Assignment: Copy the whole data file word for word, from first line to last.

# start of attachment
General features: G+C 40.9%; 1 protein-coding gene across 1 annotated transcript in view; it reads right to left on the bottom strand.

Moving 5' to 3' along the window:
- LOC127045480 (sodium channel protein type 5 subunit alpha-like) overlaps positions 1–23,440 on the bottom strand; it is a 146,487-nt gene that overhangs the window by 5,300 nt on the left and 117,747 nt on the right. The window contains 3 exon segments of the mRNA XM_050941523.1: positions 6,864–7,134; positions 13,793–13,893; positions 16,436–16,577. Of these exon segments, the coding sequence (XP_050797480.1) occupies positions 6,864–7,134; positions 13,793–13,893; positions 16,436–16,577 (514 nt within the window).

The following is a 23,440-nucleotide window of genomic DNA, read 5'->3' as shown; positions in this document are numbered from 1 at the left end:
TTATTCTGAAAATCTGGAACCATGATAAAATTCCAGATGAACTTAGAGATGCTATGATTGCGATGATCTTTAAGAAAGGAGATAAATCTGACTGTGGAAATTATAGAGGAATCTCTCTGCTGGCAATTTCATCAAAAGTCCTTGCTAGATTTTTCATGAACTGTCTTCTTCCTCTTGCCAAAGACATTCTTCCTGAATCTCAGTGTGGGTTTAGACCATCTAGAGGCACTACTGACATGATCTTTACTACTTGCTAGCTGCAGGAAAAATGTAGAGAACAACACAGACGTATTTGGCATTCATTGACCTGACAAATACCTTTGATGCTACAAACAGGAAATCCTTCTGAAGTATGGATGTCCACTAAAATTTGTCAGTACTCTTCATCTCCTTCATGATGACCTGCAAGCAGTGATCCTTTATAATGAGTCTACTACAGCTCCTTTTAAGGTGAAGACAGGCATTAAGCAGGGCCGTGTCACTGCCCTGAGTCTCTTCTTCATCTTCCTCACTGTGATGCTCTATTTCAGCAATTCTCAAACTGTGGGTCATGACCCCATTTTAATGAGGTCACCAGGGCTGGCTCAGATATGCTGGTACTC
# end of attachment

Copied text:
General features: G+C 40.9%; 1 protein-coding gene across 1 annotated transcript in view; it reads right to left on the bottom strand.

Moving 5' to 3' along the window:
- LOC127045480 (sodium channel protein type 5 subunit alpha-like) overlaps positions 1–23,440 on the bottom strand; it is a 146,487-nt gene that overhangs the window by 5,300 nt on the left and 117,747 nt on the right. The window contains 3 exon segments of the mRNA XM_050941523.1: positions 6,864–7,134; positions 13,793–13,893; positions 16,436–16,577. Of these exon segments, the coding sequence (XP_050797480.1) occupies positions 6,864–7,134; positions 13,793–13,893; positions 16,436–16,577 (514 nt within the window).

The following is a 23,440-nucleotide window of genomic DNA, read 5'->3' as shown; positions in this document are numbered from 1 at the left end:
TTATTCTGAAAATCTGGAACCATGATAAAATTCCAGATGAACTTAGAGATGCTATGATTGCGATGATCTTTAAGAAAGGAGATAAATCTGACTGTGGAAATTATAGAGGAATCTCTCTGCTGGCAATTTCATCAAAAGTCCTTGCTAGATTTTTCATGAACTGTCTTCTTCCTCTTGCCAAAGACATTCTTCCTGAATCTCAGTGTGGGTTTAGACCATCTAGAGGCACTACTGACATGATCTTTACTACTTGCTAGCTGCAGGAAAAATGTAGAGAACAACACAGACGTATTTGGCATTCATTGACCTGACAAATACCTTTGATGCTACAAACAGGAAATCCTTCTGAAGTATGGATGTCCACTAAAATTTGTCAGTACTCTTCATCTCCTTCATGATGACCTGCAAGCAGTGATCCTTTATAATGAGTCTACTACAGCTCCTTTTAAGGTGAAGACAGGCATTAAGCAGGGCCGTGTCACTGCCCTGAGTCTCTTCTTCATCTTCCTCACTGTGATGCTCTATTTCAGCAATTCTCAAACTGTGGGTCATGACCCCATTTTAATGAGGTCACCAGGGCTGGCTCAGATATGCTGGTACTC